Experiencing life at a slower pace is the cornerstone of cabin living. It’s a lifestyle that gives license to pause and appreciate the awe of a pastel sunset. Or admire the intricacies of a dew-glossed spider web. Or, in my case, monitor the daily progressions of a simple flower garden.
I wanted to follow the lead of two other famous cabin dwellers, Henry David Thoreau and Ralph Waldo Emerson, who both championed the artistry of flowers in their writings. Emerson wrote, “Flowers … are a proud assertion that a ray of beauty outvalues all of the utilities of the world.” And Thoreau penned, “A morning-glory at my window satisfies me more than the metaphysics of books.”
I learned, however, that this respect and admiration for the flower is not shared by wildlife. Especially deer and elk. They view flowers like kids view Little Debbie Snack Cakes.
Last year’s wildflower garden was worthy of a Monet painting, overflowing with California poppies, fiddlenecks, tidy tips, Chinese houses, California bluebells, bird’s eyes, five-spots and beach evening primroses. But during one fateful July afternoon, a herd of elk descended upon my garden like recently rescued lost-at-sea shipmates in an all-you-can-eat buffet line. By the time I noticed their presence, my garden was stripped of wow. Nothing but leaves and stems.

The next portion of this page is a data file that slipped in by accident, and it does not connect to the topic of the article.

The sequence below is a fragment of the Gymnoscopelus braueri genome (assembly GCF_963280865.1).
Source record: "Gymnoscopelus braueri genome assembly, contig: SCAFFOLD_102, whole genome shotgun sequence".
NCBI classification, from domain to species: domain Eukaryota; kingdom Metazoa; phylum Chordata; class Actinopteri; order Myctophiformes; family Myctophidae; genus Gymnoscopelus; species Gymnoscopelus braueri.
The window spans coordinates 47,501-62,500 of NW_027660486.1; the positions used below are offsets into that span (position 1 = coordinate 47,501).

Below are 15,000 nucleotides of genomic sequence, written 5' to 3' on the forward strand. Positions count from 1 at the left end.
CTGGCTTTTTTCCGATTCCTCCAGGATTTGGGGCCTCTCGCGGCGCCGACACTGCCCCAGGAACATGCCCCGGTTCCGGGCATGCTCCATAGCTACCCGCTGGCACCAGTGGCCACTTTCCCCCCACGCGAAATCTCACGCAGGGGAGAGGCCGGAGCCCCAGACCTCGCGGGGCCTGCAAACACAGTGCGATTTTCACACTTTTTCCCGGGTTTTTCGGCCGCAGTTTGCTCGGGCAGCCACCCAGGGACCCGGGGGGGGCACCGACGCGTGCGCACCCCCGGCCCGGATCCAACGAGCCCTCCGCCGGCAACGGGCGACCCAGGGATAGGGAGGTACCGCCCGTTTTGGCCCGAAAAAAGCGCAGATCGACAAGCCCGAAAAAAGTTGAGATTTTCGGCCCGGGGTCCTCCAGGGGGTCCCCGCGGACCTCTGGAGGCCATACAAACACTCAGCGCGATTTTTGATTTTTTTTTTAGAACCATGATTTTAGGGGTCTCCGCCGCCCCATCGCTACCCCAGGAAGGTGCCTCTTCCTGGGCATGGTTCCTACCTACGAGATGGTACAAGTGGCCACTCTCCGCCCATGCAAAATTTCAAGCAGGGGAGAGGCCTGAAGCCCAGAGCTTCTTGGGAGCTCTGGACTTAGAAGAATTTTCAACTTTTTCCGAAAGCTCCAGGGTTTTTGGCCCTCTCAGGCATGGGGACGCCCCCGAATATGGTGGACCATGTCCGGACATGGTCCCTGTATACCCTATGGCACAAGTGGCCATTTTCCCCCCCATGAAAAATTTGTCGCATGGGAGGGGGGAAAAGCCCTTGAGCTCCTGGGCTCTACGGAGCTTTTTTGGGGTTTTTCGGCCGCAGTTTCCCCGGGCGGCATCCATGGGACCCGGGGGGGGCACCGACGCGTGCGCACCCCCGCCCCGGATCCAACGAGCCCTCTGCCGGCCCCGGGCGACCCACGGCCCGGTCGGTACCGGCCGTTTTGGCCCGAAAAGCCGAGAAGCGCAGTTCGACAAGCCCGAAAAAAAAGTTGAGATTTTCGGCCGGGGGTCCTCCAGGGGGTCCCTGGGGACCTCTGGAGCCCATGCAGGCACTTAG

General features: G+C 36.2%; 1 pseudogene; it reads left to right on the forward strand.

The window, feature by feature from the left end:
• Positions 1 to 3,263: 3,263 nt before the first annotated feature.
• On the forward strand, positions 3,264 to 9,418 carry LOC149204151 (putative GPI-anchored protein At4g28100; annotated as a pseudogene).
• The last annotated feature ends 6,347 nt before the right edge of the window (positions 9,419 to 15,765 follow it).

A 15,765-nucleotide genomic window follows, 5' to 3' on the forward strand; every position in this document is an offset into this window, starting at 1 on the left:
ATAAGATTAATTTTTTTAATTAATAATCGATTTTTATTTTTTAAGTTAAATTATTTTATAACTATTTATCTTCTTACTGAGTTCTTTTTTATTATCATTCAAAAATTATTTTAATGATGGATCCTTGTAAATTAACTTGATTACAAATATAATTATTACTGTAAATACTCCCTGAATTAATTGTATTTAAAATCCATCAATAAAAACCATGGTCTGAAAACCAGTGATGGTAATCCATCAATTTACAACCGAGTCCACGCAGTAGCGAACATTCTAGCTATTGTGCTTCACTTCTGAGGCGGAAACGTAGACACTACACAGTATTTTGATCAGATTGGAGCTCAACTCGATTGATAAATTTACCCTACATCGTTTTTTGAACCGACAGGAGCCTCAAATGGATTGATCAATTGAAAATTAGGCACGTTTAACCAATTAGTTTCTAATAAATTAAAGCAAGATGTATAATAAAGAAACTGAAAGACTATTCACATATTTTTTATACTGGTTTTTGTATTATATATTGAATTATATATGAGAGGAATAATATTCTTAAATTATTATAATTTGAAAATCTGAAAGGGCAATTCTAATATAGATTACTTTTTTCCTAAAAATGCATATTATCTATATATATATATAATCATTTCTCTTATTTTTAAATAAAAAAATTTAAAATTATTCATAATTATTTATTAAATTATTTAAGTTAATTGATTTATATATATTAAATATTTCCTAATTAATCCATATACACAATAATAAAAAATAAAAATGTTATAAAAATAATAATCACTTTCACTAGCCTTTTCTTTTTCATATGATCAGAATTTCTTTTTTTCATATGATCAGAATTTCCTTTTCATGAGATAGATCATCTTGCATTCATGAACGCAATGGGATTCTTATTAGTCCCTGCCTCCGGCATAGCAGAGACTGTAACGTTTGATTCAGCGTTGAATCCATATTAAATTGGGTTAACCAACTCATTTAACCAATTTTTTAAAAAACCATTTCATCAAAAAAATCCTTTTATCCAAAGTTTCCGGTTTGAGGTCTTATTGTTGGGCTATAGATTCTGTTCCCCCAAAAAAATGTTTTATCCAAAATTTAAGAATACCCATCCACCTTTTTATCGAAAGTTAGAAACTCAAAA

Determined to thwart any such flower raids this season, I consulted the Internet and uncovered a list of possible solutions.
One advised scattering human hair around the perimeter of the garden. Apparently, deer and even rabbits cringe at the scent of our hair. But visions of my garden resembling the floor of a Supercuts dissuaded me from this prevention tip.
Another source recommended dangling pie tins from lines. It sounded reasonable. But after trying it, I quickly cringed. It detracted from my garden in a tacky way, resembling a clothesline for the Wizard of Oz’s Tin Man.
Eventually, I settled on the suggestion of spritzing my flowers with a homemade garlic spray. Initial reservations that it would frighten off the deer and elk, but create an Italian problem, were unfounded. And as of today, the eighth of July, most of my flowers remain colorfully intact.
I say most, because at the end of my garden closest to the forest I did notice hoof marks around a stripped petunia. Which left me wondering if for the sake of my flowers I’m now inflicting Colorado’s wildlife with heartburn.
Jeff Wozer operates from a secluded perch in Colorado’s Rocky Mountains.